Hall Of Fame
“Life moves pretty fast. If you don't stop and look around for a while, you could miss it.”
The words from Chicago’s Ferris Bueller couldn’t be more fitting for the life of another young man making his home in the Windy City, UFC featherweight Yair Rodriguez. Just 23 years old, the native of Parral, Chihuahua, Mexico has gone from unknown prospect to Ultimate Fighter Latin America to main card fighter in his home country. It’s something he couldn’t have imagined when he turned pro in 2011.
“Not really, but I'm so happy that this whole process has been so fast,” he said.
It’s the great thing about being young, the idea that the sooner things happen the better. Most of the time, that rush doesn’t work out. But in Rodriguez’ case, it seems like everything has happened when it was supposed to, even if – unlike the fictional Bueller – there is little time for Cubs games or rides through the city in a sleek sports car.
Instead, it’s basically all work all the time for Rodriguez, who has been living in the U.S. for almost a year.
“Of course it’s hard to be away from your family and friends, but this is a sacrifice for my dreams,” he said, fresh from the biggest win of his career last November, a decision victory over Leonardo Morales that earned him the TUF LATAM title. As a bonus, Rodriguez, now 5-1 as a pro with three finishes, got to make his Octagon debut in Mexico City, though he’s a bit understated when talking about that night, which marked the UFC’s first show in Mexico.
“Everything was good, and the turnout was as expected,” he said. “It was a great experience and the fight went as expected.”
It was a history-making effort for Rodriguez, as he and Alejandro Perez became TUF LATAM’s first two winners, but for the Team Velasquez member who won the season’s featherweight title, it wasn’t cause for a victory tour or long vacation, just a return to Chicago and the gym to get ready for his next assignment.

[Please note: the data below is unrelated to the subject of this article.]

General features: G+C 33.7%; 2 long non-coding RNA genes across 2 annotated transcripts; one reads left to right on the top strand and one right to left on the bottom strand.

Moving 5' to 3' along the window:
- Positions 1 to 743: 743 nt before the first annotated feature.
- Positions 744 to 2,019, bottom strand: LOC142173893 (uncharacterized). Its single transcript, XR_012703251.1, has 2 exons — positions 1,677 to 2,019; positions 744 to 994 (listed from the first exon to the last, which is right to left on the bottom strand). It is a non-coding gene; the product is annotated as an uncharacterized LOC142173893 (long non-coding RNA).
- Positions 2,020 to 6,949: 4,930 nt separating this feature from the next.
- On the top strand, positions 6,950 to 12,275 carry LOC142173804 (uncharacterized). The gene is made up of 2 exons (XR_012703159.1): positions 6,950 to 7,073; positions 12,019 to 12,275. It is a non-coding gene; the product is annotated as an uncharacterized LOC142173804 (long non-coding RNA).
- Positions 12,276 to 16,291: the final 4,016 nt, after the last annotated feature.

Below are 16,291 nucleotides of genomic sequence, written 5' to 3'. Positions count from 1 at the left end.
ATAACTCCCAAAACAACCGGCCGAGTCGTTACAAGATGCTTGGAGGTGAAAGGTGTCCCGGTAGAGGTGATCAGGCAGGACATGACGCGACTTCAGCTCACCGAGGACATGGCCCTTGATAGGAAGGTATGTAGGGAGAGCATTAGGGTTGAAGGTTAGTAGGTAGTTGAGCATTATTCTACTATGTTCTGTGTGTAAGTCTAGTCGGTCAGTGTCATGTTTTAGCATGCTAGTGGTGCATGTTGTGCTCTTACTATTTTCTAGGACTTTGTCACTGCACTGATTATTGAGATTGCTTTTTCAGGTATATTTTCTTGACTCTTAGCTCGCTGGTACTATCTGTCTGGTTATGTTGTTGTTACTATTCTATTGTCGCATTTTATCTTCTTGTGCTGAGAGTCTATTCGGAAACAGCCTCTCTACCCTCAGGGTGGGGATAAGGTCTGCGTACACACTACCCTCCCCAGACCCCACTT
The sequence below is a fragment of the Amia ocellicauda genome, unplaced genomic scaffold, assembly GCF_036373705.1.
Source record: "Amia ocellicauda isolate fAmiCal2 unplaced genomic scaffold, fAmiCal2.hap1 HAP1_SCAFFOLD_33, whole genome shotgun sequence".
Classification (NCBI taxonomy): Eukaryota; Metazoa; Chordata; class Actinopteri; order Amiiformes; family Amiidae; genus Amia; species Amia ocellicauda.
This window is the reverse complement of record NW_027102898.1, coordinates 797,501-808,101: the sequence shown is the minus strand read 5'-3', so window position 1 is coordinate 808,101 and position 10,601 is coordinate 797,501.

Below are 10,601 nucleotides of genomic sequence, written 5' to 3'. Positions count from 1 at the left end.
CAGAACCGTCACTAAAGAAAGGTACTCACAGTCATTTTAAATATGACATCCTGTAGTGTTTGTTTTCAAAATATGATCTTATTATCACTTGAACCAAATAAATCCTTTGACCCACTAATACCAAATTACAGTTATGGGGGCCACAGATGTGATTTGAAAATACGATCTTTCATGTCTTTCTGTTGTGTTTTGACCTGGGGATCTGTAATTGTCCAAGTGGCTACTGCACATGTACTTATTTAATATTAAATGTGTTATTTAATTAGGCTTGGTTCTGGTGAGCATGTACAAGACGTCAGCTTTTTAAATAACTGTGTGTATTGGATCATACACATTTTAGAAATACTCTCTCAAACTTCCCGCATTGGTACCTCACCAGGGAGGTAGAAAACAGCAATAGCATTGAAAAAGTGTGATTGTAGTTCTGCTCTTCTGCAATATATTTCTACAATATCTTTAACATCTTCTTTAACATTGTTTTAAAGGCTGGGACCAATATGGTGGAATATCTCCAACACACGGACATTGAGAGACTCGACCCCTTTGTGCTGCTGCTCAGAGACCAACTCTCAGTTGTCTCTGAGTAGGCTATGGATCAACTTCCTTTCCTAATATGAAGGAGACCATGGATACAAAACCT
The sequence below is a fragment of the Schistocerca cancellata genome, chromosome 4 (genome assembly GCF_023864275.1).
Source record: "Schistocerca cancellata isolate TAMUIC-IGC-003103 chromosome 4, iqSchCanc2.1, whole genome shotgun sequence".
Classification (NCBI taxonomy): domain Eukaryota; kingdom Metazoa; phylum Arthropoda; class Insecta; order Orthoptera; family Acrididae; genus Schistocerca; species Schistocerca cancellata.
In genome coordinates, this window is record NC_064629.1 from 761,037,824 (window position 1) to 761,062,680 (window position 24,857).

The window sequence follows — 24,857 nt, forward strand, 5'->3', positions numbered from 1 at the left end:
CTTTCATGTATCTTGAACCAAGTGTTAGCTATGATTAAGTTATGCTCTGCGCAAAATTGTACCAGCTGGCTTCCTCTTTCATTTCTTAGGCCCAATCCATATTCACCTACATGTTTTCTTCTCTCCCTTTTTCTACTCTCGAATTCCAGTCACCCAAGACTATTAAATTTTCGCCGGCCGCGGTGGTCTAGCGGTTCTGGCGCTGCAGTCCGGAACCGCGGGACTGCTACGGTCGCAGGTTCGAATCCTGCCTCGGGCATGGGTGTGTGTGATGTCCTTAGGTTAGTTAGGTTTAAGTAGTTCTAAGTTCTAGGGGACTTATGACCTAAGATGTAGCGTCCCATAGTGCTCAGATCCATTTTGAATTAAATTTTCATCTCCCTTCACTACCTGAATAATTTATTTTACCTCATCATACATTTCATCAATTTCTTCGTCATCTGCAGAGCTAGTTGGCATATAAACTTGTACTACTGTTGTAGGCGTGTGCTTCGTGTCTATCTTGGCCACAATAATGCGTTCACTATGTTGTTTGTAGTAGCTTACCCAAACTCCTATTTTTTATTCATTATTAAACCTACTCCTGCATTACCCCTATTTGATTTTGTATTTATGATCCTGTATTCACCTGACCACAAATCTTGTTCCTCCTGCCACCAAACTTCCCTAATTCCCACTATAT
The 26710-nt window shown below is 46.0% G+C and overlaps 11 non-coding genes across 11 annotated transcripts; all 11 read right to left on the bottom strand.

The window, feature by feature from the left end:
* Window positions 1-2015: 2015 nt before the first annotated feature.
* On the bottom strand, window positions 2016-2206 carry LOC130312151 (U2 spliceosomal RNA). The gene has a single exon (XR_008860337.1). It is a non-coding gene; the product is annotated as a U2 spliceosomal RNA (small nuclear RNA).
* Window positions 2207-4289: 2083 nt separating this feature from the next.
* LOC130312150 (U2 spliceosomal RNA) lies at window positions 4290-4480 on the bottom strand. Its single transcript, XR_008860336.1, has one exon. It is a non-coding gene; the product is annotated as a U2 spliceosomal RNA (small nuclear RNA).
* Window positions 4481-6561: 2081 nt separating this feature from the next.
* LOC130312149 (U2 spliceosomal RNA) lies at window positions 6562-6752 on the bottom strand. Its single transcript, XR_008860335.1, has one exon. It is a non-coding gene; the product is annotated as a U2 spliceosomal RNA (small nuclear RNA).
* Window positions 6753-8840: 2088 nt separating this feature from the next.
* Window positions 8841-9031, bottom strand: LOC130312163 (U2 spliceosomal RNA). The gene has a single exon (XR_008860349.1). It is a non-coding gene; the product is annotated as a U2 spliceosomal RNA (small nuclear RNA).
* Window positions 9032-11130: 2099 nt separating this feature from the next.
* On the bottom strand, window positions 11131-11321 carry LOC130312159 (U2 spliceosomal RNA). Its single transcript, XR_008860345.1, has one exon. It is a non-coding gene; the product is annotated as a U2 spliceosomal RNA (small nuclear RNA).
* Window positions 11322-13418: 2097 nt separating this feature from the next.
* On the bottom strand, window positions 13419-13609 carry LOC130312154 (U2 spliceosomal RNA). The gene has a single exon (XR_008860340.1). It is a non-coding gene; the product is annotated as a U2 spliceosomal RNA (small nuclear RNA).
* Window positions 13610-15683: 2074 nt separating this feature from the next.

“Nothing has changed,” he said. “I keep training hard and looking forward to my biggest goals. The only thing is that I can help my family in an economic way more than before. They are happy with this (his success). They support me so much and they are the most important to me.”
There’s nothing more admirable than to see a young man fighting not for glory or fame or a bigger afterparty than his peers, but for the things that really matter. And if you’re going to stereotype a Mexican fighter, this is the right direction to head in, as many of Rodriguez’ countrymen in combat sports, whether in boxing or mixed martial arts, have the same goals as “El Pantera,” whose heroes aren’t on stage, screen, or in the ring. They’re his parents.
So when Rodriguez faces fellow hot prospect Charles Rosa this Saturday in the same Mexico City arena where he won his first UFC bout, it’s more than just a fight.
“I’m ready for war,” he said. “That is what I hope to have with this awesome warrior. No pressure.”
You could almost imagine those words being uttered by the great Mexican battlers of the past: Julio Cesar Chavez, Erik Morales, Ricardo Lopez, Salvador Sanchez, and so many more. And one day, expect to see some Mexican MMA fighters on that list.
“I think that MMA is building its own names and in the future they will be recognized like them,” said Rodriguez, who doesn’t hint in the slightest about being in that group. That’s just not the way he carries himself. Humility and hard work. Those are his keywords. And that’s why he may join the greats eventually. That’s not something on his radar at the moment though.
“I’ve been training hard, and I’m taking my career one fight at a time,” he said.